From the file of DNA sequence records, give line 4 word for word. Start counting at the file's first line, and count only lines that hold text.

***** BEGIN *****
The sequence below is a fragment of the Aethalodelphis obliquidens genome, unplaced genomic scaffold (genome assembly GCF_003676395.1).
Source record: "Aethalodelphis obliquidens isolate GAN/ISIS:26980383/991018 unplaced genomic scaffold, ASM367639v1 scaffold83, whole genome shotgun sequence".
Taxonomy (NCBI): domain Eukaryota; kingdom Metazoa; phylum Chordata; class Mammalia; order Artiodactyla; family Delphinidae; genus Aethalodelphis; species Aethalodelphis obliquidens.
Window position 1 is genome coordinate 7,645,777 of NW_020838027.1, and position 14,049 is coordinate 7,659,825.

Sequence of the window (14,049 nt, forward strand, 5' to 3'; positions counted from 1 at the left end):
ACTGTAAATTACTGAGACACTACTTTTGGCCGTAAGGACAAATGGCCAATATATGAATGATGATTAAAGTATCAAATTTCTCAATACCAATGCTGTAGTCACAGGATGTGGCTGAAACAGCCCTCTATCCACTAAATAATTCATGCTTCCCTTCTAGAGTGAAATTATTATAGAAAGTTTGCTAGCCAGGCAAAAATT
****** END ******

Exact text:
Window position 1 is genome coordinate 7,645,777 of NW_020838027.1, and position 14,049 is coordinate 7,659,825.